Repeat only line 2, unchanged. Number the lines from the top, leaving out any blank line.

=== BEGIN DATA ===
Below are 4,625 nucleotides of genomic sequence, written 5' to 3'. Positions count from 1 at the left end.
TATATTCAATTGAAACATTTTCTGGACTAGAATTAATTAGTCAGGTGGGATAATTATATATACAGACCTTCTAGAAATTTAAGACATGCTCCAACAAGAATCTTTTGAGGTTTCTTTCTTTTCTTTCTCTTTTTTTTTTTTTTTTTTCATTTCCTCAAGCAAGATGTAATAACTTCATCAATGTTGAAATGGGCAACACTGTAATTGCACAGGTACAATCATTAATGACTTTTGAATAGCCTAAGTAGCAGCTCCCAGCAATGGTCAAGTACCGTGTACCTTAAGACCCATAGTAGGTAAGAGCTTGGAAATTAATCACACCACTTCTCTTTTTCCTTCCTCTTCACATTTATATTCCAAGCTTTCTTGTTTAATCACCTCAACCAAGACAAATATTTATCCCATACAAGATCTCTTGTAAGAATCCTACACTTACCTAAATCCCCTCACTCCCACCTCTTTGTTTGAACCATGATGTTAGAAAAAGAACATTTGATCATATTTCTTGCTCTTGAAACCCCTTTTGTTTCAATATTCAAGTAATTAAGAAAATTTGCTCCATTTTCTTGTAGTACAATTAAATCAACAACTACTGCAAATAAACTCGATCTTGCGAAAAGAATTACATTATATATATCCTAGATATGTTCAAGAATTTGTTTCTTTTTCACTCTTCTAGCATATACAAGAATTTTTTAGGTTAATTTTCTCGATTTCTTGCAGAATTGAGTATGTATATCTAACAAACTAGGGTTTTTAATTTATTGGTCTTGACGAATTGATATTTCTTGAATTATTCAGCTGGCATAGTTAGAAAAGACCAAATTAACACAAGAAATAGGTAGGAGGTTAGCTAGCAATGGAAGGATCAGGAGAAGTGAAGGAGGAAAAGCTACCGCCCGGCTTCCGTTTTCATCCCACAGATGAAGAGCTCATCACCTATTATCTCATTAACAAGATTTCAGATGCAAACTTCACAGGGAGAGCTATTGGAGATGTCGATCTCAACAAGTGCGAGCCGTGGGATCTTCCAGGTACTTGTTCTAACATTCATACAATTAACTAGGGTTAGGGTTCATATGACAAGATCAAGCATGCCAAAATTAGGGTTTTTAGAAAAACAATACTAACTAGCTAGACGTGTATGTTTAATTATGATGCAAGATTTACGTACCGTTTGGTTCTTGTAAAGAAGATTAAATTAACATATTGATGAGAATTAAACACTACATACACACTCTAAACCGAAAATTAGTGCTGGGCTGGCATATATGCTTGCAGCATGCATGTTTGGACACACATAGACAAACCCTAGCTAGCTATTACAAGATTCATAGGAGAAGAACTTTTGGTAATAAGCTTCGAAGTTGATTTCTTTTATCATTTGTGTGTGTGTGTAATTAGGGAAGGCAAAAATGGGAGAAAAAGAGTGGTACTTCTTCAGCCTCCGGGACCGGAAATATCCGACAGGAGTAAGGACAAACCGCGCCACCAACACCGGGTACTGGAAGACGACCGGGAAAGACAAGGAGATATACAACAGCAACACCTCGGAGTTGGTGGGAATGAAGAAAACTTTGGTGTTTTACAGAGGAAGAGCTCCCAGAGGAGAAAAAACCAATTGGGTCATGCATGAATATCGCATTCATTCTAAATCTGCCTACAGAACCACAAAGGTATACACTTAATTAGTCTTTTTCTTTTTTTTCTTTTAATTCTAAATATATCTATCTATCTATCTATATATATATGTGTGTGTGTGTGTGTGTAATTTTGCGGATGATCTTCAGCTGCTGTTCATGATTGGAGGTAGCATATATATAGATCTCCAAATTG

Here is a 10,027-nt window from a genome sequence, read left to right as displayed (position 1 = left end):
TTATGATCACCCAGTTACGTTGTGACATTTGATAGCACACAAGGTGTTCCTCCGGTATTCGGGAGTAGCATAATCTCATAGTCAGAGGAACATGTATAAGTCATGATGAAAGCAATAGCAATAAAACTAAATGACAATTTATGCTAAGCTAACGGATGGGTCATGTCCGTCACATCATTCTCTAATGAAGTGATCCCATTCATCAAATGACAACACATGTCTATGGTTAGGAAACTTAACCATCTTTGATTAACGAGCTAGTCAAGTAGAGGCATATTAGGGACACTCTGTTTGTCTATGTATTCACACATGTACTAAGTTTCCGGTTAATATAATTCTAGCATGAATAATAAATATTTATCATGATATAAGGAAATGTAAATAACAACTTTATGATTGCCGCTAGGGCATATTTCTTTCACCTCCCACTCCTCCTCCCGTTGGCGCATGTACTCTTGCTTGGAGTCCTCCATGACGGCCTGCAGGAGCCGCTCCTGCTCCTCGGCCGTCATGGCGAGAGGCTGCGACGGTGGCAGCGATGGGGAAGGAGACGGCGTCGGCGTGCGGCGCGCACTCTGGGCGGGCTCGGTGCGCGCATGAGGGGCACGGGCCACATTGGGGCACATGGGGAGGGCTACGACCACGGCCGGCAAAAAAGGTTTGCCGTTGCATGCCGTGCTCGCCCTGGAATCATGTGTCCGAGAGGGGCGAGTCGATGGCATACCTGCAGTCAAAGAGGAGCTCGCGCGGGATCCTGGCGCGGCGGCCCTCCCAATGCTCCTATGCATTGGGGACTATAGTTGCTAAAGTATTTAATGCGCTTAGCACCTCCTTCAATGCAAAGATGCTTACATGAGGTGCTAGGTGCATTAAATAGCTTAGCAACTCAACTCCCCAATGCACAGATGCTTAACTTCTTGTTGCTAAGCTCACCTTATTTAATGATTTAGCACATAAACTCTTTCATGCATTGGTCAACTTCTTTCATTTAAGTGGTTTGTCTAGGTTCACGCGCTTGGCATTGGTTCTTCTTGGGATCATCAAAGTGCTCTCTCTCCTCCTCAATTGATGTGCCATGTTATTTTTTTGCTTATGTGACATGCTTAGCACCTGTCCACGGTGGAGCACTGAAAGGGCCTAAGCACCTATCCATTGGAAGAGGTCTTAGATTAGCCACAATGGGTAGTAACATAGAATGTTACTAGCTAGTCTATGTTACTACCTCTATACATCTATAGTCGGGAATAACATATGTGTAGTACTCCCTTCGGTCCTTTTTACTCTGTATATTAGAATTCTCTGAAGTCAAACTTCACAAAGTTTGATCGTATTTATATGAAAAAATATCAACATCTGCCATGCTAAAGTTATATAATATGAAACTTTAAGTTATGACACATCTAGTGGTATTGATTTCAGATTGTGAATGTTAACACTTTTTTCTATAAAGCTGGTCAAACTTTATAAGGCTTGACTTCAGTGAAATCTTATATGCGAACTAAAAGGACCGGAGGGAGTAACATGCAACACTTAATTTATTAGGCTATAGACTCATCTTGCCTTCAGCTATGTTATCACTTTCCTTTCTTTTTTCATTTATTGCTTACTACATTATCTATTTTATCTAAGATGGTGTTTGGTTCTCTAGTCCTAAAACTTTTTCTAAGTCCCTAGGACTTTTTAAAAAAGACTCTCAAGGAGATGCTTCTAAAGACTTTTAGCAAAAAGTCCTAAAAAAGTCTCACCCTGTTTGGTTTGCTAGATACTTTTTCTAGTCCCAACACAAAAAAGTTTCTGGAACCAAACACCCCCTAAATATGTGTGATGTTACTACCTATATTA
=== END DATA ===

TATATTCAATTGAAACATTTTCTGGACTAGAATTAATTAGTCAGGTGGGATAATTATATATACAGACCTTCTAGAAATTTAAGACATGCTCCAACAAGAATCTTTTGAGGTTTCTTTCTTTTCTTTCTCTTTTTTTTTTTTTTTTTTCATTTCCTCAAGCAAGATGTAATAACTTCATCAATGTTGAAATGGGCAACACTGTAATTGCACAGGTACAATCATTAATGACTTTTGAATAGCCTAAGTAGCAGCTCCCAGCAATGGTCAAGTACCGTGTACCTTAAGACCCATAGTAGGTAAGAGCTTGGAAATTAATCACACCACTTCTCTTTTTCCTTCCTCTTCACATTTATATTCCAAGCTTTCTTGTTTAATCACCTCAACCAAGACAAATATTTATCCCATACAAGATCTCTTGTAAGAATCCTACACTTACCTAAATCCCCTCACTCCCACCTCTTTGTTTGAACCATGATGTTAGAAAAAGAACATTTGATCATATTTCTTGCTCTTGAAACCCCTTTTGTTTCAATATTCAAGTAATTAAGAAAATTTGCTCCATTTTCTTGTAGTACAATTAAATCAACAACTACTGCAAATAAACTCGATCTTGCGAAAAGAATTACATTATATATATCCTAGATATGTTCAAGAATTTGTTTCTTTTTCACTCTTCTAGCATATACAAGAATTTTTTAGGTTAATTTTCTCGATTTCTTGCAGAATTGAGTATGTATATCTAACAAACTAGGGTTTTTAATTTATTGGTCTTGACGAATTGATATTTCTTGAATTATTCAGCTGGCATAGTTAGAAAAGACCAAATTAACACAAGAAATAGGTAGGAGGTTAGCTAGCAATGGAAGGATCAGGAGAAGTGAAGGAGGAAAAGCTACCGCCCGGCTTCCGTTTTCATCCCACAGATGAAGAGCTCATCACCTATTATCTCATTAACAAGATTTCAGATGCAAACTTCACAGGGAGAGCTATTGGAGATGTCGATCTCAACAAGTGCGAGCCGTGGGATCTTCCAGGTACTTGTTCTAACATTCATACAATTAACTAGGGTTAGGGTTCATATGACAAGATCAAGCATGCCAAAATTAGGGTTTTTAGAAAAACAATACTAACTAGCTAGACGTGTATGTTTAATTATGATGCAAGATTTACGTACCGTTTGGTTCTTGTAAAGAAGATTAAATTAACATATTGATGAGAATTAAACACTACATACACACTCTAAACCGAAAATTAGTGCTGGGCTGGCATATATGCTTGCAGCATGCATGTTTGGACACACATAGACAAACCCTAGCTAGCTATTACAAGATTCATAGGAGAAGAACTTTTGGTAATAAGCTTCGAAGTTGATTTCTTTTATCATTTGTGTGTGTGTGTAATTAGGGAAGGCAAAAATGGGAGAAAAAGAGTGGTACTTCTTCAGCCTCCGGGACCGGAAATATCCGACAGGAGTAAGGACAAACCGCGCCACCAACACCGGGTACTGGAAGACGACCGGGAAAGACAAGGAGATATACAACAGCAACACCTCGGAGTTGGTGGGAATGAAGAAAACTTTGGTGTTTTACAGAGGAAGAGCTCCCAGAGGAGAAAAAACCAATTGGGTCATGCATGAATATCGCATTCATTCTAAATCTGCCTACAGAACCACAAAGGTATACACTTAATTAGTCTTTTTCTTTTTTTTCTTTTAATTCTAAATATATCTATCTATCTATCTATATATATATGTGTGTGTGTGTGTGTGTAATTTTGCGGATGATCTTCAGCTGCTGTTCATGATTGGAGGTAGCATATATATAGATCTCCAAATTG